Solar panels are very resilient and generally do not need to be cleaned often. However, on occasion, special circumstances exist, such as dust storms, snow, or an abundance of fallen leaves. In fact, a study was conducted in California where researchers discovered that “panels that hadn’t been cleaned or rained on, for 145 days during a summer drought in California, lost only 7.4 percent of their efficiency. Overall, for a typical residential solar system of 5 kilowatts, washing panels halfway through the summer would translate into a mere $20 gain in electricity production until the summer drought ends—in about 2 ½ months” (Cleaning solar panels often not worth the cost, engineers find (phys.org)).
Based on the data collected in California, it seems that the cost of having someone clean your solar panels isn’t justified. Hiring a cleaner or purchasing solar panel cleaning solution would actually be an extra expense. So what’s the best solution? Researchers decided that if your solar panels are placed on a five-degree angle when installed, most debris that falls on your roof should fall right off of the panels without any effort on your part.
However, if you’re someone who likes everything tidy top-to-bottom and ship-shape, there is a method you can use. Before you start cleaning, turn off the DC switch, which is located in the combiner box. “This is essential to guarantee your safety and to make sure that the solar panels won’t get damaged by water inside the junction box, exposed wires, or broken seals while DC electricity is flowing through the system. New PV systems in the U.S., according to NEC 2017, are now required to have a rapid shutdown system that will instantly reduce the voltage of the PV array to zero from an easy-access location inside the house or business. This will guarantee security in any case for the homeowners and firefighters as well. Always remember to push that red button in the rapid shutdown box before going to clean your solar panels” (How to Clean Your Solar Panels – Tips & Full Guide (ecotality.com)).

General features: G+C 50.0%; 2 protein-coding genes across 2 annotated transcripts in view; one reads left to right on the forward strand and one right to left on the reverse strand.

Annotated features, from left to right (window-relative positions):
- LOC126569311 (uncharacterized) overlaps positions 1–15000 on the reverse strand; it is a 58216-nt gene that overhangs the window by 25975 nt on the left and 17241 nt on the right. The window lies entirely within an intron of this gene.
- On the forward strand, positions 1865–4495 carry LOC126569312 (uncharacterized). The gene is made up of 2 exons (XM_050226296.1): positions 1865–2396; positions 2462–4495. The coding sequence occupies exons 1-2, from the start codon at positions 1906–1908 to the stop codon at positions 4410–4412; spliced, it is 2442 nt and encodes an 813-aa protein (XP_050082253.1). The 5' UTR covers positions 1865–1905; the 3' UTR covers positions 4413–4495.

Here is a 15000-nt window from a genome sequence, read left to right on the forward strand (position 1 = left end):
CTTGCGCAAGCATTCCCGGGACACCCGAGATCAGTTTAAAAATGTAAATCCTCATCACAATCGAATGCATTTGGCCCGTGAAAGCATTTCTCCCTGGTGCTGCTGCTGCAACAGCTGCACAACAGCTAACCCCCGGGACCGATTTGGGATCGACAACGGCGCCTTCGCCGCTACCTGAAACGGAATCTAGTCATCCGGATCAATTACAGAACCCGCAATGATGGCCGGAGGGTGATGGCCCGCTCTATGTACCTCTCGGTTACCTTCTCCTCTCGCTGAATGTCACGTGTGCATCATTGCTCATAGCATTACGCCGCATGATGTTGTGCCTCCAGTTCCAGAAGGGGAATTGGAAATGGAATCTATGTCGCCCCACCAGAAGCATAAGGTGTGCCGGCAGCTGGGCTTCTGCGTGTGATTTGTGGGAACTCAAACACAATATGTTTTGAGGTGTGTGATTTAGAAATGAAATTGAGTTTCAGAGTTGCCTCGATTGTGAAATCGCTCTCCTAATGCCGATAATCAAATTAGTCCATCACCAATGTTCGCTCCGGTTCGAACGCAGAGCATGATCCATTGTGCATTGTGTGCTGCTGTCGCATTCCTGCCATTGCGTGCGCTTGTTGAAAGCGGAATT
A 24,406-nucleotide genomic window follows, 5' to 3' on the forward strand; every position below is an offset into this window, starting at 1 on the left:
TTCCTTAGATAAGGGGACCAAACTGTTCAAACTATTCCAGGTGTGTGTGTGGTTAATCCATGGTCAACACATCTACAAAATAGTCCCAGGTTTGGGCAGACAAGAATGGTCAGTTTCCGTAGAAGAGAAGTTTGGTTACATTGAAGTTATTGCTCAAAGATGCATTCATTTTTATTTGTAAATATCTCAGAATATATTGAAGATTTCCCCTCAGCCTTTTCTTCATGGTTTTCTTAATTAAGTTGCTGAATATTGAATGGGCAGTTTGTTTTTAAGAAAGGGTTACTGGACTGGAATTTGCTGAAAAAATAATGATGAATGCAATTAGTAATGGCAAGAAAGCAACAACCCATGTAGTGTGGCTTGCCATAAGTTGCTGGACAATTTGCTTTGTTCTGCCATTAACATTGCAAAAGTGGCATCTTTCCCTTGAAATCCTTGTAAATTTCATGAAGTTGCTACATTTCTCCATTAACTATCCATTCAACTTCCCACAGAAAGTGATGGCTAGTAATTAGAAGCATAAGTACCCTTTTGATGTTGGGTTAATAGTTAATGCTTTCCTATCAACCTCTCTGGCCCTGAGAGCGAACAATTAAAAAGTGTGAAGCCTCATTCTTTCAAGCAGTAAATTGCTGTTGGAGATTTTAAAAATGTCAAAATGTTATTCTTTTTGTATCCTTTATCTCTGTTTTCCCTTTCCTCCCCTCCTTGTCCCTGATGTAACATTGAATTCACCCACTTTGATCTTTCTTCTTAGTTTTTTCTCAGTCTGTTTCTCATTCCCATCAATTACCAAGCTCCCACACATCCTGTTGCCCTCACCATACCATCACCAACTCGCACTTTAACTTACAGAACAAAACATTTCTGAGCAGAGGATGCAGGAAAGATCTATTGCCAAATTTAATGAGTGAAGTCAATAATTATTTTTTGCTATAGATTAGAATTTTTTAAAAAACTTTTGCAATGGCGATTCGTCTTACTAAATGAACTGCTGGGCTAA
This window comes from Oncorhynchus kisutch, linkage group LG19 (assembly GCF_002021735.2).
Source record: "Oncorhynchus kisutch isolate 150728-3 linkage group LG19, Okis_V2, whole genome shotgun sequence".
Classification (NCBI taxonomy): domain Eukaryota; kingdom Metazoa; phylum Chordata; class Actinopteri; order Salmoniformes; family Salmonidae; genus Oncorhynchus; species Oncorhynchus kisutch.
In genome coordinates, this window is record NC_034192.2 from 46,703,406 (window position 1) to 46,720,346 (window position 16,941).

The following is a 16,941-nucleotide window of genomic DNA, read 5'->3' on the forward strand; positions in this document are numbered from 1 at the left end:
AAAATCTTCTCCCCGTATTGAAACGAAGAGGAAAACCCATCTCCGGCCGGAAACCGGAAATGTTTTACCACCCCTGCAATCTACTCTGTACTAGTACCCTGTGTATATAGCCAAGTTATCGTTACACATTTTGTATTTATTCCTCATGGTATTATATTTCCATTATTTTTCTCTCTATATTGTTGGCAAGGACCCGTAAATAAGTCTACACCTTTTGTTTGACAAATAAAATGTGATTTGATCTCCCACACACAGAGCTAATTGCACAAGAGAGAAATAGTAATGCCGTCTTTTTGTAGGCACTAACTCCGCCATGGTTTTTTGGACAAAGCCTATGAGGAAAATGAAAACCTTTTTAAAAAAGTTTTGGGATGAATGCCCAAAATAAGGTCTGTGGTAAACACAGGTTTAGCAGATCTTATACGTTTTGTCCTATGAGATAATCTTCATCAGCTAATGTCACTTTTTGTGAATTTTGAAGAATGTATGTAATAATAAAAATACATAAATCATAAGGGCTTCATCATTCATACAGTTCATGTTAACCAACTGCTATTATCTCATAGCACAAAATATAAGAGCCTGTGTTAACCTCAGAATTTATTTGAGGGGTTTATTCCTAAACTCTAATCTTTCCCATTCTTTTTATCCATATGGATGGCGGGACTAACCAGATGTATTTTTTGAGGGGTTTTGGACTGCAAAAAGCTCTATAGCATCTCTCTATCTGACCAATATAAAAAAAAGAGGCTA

Another tip for cleaning your solar panels safely is to only use distilled water and gentle dish soap with a soft sponge being careful not to scratch the glass on the panels. Using distilled water prevents hard-water mineral buildup, and gentle dish soap doesn’t have a chemical reaction with the glass, which keeps your panels looking like new. In addition to these precautions, you should always use a gentle stream of water. Why? “Using high pressure to clean…solar panels can force water to enter into the junction box or plugs that are not 100% sealed. As a general approach, it is recommended that when using a hose, the pressure stays below 40bar. It is also recommended that…water jet cleaning creates a sheet of water spray at the nozzle to reduce the pressure received by the glass” (How to Clean Your Solar Panels – Tips & Full Guide (ecotality.com)).
Whether you decide to clean or not to clean your solar panels, you can rest at night knowing that the experts believe that it really doesn’t need to be done often. Literally, unless there’s thick sediment on your panels, there is no need to worry about cleanings or to lose any sleep over it. Now you can check one more thing off of your to-do list.